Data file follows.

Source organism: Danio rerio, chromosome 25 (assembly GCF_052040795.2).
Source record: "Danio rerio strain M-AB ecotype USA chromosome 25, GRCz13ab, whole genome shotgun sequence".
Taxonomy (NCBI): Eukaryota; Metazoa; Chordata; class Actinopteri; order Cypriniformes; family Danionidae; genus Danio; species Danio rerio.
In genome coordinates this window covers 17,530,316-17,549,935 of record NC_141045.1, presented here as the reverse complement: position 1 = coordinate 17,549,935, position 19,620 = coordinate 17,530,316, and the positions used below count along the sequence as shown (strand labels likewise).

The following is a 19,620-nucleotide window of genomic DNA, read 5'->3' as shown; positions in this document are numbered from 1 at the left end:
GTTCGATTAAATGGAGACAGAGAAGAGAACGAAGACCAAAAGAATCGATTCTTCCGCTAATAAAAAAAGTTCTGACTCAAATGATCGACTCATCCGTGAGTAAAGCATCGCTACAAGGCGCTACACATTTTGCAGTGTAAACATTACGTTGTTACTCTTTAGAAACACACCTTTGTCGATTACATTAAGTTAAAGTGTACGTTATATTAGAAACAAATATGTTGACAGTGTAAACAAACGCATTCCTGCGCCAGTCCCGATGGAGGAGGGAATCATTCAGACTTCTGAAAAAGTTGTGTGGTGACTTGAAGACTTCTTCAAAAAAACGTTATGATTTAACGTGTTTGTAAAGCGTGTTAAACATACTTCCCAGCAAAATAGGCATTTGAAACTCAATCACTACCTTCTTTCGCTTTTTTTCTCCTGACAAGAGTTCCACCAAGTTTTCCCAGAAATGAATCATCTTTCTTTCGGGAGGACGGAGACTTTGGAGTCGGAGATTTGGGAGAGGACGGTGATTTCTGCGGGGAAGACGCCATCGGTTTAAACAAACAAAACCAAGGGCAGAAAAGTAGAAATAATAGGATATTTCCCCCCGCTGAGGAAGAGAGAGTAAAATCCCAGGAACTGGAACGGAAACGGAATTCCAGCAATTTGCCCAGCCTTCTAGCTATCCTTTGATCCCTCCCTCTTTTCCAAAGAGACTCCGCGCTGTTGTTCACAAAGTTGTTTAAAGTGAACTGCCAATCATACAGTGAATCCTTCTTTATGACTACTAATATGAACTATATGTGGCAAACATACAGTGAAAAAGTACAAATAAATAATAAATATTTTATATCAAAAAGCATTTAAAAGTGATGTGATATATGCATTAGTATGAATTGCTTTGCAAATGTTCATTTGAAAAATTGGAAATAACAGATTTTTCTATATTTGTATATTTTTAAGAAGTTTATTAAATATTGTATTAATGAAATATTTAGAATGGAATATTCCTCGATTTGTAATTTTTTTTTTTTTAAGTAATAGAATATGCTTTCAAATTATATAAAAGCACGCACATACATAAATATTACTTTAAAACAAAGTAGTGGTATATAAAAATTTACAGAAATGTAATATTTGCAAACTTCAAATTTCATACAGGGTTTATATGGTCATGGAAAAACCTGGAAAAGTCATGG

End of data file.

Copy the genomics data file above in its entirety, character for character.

Source organism: Danio rerio, chromosome 25 (assembly GCF_052040795.2).
Source record: "Danio rerio strain M-AB ecotype USA chromosome 25, GRCz13ab, whole genome shotgun sequence".
Taxonomy (NCBI): Eukaryota; Metazoa; Chordata; class Actinopteri; order Cypriniformes; family Danionidae; genus Danio; species Danio rerio.
In genome coordinates this window covers 17,530,316-17,549,935 of record NC_141045.1, presented here as the reverse complement: position 1 = coordinate 17,549,935, position 19,620 = coordinate 17,530,316, and the positions used below count along the sequence as shown (strand labels likewise).

The following is a 19,620-nucleotide window of genomic DNA, read 5'->3' as shown; positions in this document are numbered from 1 at the left end:
GTTCGATTAAATGGAGACAGAGAAGAGAACGAAGACCAAAAGAATCGATTCTTCCGCTAATAAAAAAAGTTCTGACTCAAATGATCGACTCATCCGTGAGTAAAGCATCGCTACAAGGCGCTACACATTTTGCAGTGTAAACATTACGTTGTTACTCTTTAGAAACACACCTTTGTCGATTACATTAAGTTAAAGTGTACGTTATATTAGAAACAAATATGTTGACAGTGTAAACAAACGCATTCCTGCGCCAGTCCCGATGGAGGAGGGAATCATTCAGACTTCTGAAAAAGTTGTGTGGTGACTTGAAGACTTCTTCAAAAAAACGTTATGATTTAACGTGTTTGTAAAGCGTGTTAAACATACTTCCCAGCAAAATAGGCATTTGAAACTCAATCACTACCTTCTTTCGCTTTTTTTCTCCTGACAAGAGTTCCACCAAGTTTTCCCAGAAATGAATCATCTTTCTTTCGGGAGGACGGAGACTTTGGAGTCGGAGATTTGGGAGAGGACGGTGATTTCTGCGGGGAAGACGCCATCGGTTTAAACAAACAAAACCAAGGGCAGAAAAGTAGAAATAATAGGATATTTCCCCCCGCTGAGGAAGAGAGAGTAAAATCCCAGGAACTGGAACGGAAACGGAATTCCAGCAATTTGCCCAGCCTTCTAGCTATCCTTTGATCCCTCCCTCTTTTCCAAAGAGACTCCGCGCTGTTGTTCACAAAGTTGTTTAAAGTGAACTGCCAATCATACAGTGAATCCTTCTTTATGACTACTAATATGAACTATATGTGGCAAACATACAGTGAAAAAGTACAAATAAATAATAAATATTTTATATCAAAAAGCATTTAAAAGTGATGTGATATATGCATTAGTATGAATTGCTTTGCAAATGTTCATTTGAAAAATTGGAAATAACAGATTTTTCTATATTTGTATATTTTTAAGAAGTTTATTAAATATTGTATTAATGAAATATTTAGAATGGAATATTCCTCGATTTGTAATTTTTTTTTTTTTAAGTAATAGAATATGCTTTCAAATTATATAAAAGCACGCACATACATAAATATTACTTTAAAACAAAGTAGTGGTATATAAAAATTTACAGAAATGTAATATTTGCAAACTTCAAATTTCATACAGGGTTTATATGGTCATGGAAAAACCTGGAAAAGTCATGG